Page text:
Denver Science Fiction & Fantasy Book Club

Look to Windward USA cover

Look to Windward
(2000 UK, 2001 USA)

A Culture Novel

2001 USA Pocket book hardcover
cover art by Jerry Vanderstelt
369 pages (left)

Orbit Books UK
cover art by Mark Salwowski
357 pages (right)

Look to Windward UK cover

From the back cover of the USA paperback:
       Eight hundred years after the most horrific battle of the Idiran war, light from its catastrophic, worlds-destroying detonations is about to reach to Masaq' Orbital, home to the far-flung Culture's most adventurous and decadent souls.  There it will fall upon Masaq's 50 billion inhabitants, gathered to commemorate the deaths of the innocent and to reflect, if only for a moment, on what some call the Culture's own complicity in the terrible event.
       Also journeying to Masaq' is Major Quilan, an emissary from the war-ravaged world of Chel.  In the aftermath of the conflict that split his world apart, most believe he has come to Masaq' to bring home Chel's most brilliant star, the self-exiled celebrity Composer Ziller.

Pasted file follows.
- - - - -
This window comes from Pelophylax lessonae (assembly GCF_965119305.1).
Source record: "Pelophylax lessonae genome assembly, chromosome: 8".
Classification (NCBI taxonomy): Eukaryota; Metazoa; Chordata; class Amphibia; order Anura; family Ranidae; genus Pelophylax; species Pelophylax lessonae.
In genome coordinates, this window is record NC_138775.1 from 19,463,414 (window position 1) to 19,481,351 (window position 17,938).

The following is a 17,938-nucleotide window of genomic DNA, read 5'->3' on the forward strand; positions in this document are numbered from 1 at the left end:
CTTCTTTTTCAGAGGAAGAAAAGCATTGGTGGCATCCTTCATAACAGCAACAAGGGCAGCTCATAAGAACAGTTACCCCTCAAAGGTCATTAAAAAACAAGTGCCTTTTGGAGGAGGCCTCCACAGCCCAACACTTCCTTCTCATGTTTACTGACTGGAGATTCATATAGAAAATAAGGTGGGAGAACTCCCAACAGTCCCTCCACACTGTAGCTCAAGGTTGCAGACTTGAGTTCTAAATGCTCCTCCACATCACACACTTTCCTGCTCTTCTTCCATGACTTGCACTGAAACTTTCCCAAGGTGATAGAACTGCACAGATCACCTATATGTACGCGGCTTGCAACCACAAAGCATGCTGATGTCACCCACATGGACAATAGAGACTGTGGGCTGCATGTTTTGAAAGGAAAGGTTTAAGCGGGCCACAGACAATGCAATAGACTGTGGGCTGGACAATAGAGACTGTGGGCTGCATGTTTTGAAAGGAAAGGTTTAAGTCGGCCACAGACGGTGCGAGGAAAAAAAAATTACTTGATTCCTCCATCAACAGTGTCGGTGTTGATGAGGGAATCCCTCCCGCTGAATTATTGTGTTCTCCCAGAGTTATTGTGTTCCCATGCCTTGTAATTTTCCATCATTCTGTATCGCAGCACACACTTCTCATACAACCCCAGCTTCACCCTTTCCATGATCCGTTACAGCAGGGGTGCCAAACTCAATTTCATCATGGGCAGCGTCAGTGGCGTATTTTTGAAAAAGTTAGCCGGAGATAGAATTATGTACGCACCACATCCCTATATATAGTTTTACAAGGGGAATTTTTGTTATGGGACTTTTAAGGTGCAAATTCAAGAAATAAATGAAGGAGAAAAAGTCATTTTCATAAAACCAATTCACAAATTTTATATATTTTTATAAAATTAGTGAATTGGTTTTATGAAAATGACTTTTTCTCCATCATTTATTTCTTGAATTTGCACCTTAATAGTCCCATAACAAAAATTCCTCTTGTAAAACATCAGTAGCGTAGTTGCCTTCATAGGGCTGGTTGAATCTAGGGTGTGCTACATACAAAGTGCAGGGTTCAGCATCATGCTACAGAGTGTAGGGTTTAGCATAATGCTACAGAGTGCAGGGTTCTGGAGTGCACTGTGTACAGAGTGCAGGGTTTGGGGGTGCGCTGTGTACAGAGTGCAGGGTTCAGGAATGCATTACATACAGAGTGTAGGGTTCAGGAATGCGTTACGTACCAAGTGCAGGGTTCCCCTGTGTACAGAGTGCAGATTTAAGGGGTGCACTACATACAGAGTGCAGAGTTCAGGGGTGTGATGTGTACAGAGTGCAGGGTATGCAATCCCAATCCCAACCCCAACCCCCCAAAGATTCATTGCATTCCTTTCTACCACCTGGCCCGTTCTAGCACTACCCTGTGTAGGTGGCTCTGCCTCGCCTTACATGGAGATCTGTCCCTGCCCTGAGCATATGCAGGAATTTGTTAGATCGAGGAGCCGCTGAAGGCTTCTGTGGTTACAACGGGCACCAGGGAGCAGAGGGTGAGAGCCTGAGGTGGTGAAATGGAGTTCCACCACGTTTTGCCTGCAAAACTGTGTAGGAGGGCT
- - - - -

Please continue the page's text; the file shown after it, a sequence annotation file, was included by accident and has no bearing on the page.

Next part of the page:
Ziller suspects Quilan has come to murder him, but the major's true assignment will have far greater consequences than the death of a mere political dissident.  He is part of a conspiracy more ambitious than he can know -- a mission his superiors have buried so deeply in his mind that even he cannot remember it.

From the UK edition:
       It was one of the less glorious incidents of the Idiran wars that led to the destruction of two suns and the billions of lives they supported.  Now, eight hundred years later, the light from the first of those ancient deaths has reached the Culture's Masaq' Orbital.  For the Hub Mind, overseer of the massive bracelet world, its arrival is particularly poignant.  But it may still be eclipsed by events from the Culture's more recent past.